I’ll quote Michael Serres’ reply to a journalist who was asking him – I can’t remember why – about the decision to build the Aswan Dam. The committee was made up of hydraulic engineers, specialists on different materials, developers and maybe even some ecologists, but no philosophers, and no Egyptologists. Michel Serres was shocked. And the journalist was shocked that he was shocked, and asked, ‘What would be the point of having a philosopher on a committee like that?’ Serres replied, ‘He would have noticed there wasn’t an Egyptologist.’
July 23, 2013 § Leave a comment
Sensing phantom phone vibrations is a strangely common experience. Around 80% of us have imagined a phone vibrating in our pockets when it’s actually completely still. Almost 30% of us have also heard non-existent ringing. Are these hallucinations ominous signs of impending madness caused by digital culture?
Not at all. In fact, phantom vibrations and ringing illustrate a fundamental principle in psychology.
You are an example of a perceptual system, just like a fire alarm, an automatic door, or a daffodil bulb that must decide when spring has truly started. Your brain has to make a perceptual judgment about whether the phone in your pocket is really vibrating. And, analogous to a daffodil bulb on a warm February morning, it has to decide whether the incoming signals from the skin near your pocket indicate a true change in the world.
Psychologists use a concept called Signal Detection Theory to guide their thinking about the problem of perceptual judgments. Working though the example of phone vibrations, we can see how this theory explains why they are a common and unavoidable part of healthy mental function.
When your phone is in your pocket, the world is in one of two possible states: the phone is either ringing or not. You also have two possible states of mind: the judgment that the phone is ringing, or the judgment that it isn’t. Obviously you’d like to match these states in the correct way. read more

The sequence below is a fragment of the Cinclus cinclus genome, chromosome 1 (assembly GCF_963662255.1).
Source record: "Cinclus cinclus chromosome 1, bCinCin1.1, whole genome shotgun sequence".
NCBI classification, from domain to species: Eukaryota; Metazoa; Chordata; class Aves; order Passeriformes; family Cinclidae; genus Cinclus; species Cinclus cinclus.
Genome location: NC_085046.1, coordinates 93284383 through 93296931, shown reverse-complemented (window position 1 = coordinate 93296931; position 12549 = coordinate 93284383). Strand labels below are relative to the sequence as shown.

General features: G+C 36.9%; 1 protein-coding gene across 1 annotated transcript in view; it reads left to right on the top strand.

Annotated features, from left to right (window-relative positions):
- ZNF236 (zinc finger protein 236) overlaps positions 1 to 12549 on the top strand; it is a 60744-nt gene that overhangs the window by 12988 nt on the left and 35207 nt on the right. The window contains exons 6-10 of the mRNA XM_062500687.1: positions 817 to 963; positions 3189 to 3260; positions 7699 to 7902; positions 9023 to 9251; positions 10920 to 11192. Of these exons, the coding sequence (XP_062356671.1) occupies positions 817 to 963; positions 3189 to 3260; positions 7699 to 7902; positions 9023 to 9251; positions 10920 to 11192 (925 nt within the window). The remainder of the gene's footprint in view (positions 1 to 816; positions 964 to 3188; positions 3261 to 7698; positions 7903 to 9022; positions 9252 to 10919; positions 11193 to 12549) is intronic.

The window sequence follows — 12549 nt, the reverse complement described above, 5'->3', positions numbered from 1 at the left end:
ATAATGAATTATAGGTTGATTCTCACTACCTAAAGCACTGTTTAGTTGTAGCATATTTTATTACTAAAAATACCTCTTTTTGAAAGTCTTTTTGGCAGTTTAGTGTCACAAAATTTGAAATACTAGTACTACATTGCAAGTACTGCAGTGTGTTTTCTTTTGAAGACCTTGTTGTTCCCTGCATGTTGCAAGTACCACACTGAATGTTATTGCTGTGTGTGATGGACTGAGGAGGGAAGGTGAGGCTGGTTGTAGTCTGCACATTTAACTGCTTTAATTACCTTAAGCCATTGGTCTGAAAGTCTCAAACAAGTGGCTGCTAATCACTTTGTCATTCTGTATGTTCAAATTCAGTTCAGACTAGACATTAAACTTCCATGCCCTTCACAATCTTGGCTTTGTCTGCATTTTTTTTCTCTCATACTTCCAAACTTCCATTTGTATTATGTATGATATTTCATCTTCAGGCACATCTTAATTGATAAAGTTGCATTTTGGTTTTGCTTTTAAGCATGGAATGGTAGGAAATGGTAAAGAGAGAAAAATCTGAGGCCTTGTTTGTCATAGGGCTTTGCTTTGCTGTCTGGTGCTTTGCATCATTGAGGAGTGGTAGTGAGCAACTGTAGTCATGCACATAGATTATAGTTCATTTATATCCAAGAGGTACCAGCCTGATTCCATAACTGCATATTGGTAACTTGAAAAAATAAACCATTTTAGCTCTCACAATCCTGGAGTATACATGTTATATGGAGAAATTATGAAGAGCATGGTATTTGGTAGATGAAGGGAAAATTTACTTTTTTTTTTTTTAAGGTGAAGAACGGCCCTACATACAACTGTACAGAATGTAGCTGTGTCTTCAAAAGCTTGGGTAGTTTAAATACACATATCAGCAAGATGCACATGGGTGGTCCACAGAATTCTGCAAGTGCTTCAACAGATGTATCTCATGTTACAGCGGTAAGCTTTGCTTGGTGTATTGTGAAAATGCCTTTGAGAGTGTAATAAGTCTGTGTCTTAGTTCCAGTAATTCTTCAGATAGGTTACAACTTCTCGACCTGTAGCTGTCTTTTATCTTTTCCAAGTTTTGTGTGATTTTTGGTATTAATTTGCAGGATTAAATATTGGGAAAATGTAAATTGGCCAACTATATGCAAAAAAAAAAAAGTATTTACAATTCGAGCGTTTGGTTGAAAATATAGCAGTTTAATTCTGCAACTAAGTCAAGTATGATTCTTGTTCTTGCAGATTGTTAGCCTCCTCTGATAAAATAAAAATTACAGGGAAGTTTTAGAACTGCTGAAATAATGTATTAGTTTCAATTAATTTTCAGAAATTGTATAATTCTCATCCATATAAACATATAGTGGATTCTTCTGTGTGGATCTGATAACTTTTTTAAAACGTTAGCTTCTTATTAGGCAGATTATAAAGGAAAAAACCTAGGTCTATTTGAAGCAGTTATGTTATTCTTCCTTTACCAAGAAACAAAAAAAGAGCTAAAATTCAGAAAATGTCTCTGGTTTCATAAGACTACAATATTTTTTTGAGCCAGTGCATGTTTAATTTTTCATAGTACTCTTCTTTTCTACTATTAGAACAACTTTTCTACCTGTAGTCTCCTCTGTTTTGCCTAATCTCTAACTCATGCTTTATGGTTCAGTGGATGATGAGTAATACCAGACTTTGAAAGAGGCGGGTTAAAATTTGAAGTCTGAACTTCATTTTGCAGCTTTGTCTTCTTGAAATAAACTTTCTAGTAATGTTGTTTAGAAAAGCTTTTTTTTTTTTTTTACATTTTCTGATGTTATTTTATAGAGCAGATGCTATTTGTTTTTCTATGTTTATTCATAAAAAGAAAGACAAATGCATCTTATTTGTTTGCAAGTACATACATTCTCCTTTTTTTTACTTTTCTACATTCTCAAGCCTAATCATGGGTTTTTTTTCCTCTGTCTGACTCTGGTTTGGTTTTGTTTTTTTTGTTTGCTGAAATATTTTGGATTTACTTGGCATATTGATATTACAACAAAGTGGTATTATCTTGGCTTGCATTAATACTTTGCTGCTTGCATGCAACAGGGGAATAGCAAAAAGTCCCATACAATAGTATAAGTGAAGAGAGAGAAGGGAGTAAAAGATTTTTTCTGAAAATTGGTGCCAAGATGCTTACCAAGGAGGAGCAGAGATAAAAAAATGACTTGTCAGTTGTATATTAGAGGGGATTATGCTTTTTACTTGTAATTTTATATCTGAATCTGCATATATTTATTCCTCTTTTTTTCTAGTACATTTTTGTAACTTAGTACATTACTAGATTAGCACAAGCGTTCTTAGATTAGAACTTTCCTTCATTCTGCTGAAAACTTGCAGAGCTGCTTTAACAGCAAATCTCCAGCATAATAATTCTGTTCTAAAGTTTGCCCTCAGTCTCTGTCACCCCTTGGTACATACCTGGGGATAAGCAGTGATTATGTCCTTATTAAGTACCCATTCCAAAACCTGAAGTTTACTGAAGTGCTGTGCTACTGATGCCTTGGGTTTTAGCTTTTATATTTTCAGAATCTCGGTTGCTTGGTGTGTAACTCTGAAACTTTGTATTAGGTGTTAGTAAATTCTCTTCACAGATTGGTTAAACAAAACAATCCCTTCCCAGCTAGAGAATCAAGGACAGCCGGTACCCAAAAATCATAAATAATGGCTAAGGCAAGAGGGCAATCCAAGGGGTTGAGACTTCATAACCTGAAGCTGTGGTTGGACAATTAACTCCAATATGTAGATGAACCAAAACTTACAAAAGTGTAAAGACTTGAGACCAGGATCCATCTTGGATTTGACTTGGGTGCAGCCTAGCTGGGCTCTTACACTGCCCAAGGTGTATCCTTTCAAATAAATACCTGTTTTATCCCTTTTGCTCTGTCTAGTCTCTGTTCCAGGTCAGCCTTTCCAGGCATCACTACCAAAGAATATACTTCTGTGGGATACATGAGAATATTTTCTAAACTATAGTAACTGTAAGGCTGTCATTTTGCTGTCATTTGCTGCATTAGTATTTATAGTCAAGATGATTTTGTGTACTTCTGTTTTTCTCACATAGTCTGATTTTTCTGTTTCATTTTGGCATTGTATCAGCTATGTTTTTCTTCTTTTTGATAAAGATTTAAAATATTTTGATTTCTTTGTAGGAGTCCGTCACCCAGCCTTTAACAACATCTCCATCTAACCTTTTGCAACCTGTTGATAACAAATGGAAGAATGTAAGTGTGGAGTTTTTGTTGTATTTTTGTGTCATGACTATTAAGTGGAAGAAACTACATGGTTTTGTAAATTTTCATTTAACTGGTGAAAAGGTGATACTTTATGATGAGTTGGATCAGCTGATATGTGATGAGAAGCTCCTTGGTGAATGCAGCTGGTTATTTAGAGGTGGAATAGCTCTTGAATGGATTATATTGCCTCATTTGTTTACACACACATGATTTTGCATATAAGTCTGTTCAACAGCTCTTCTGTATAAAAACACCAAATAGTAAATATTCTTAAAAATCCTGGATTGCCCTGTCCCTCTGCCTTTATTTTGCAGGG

PHOTOGRAPH: Hajdu Tamas
June 14, 2013 § Leave a comment
Research investigating overprecision typically involves asking people to come up with a 90% confidence interval around a numerical estimate — such as the length of the Nile River — but this doesn’t always faithfully reflect the judgments we have to make in everyday life. We know, for example, that arriving 15 minutes late for a business meeting is not the same as arriving 15 minutes early, and that we ought to err on the side of arriving early.
Mannes and Moore designed three studies to account for the asymmetric nature of many everyday judgments. Participants estimated the local high temperature on randomly selected days and their accuracy was rewarded in the form of lottery tickets toward a prize. For some trials, they earned tickets if their estimates were correct or close to the actual temperature (above or below); in other trials, they earned tickets for correct guesses or overestimates; and in some trials they earned tickets for correct guesses or underestimates.
The results showed that participants adjusted their estimates in the direction of the anticipated payoff after receiving feedback about their accuracy, just as Mannes and Moore expected.
But they didn’t adjust their estimates as much as they should have given their actual knowledge of local temperatures, suggesting that they were overly confident in their own powers of estimation.
Only when the researchers provided exaggerated feedback — in which errors were inflated by 2.5 times — were the researchers able to counteract participants’ tendency towards overprecision. read more
PHOTOGRAPH: Ephlin Cheng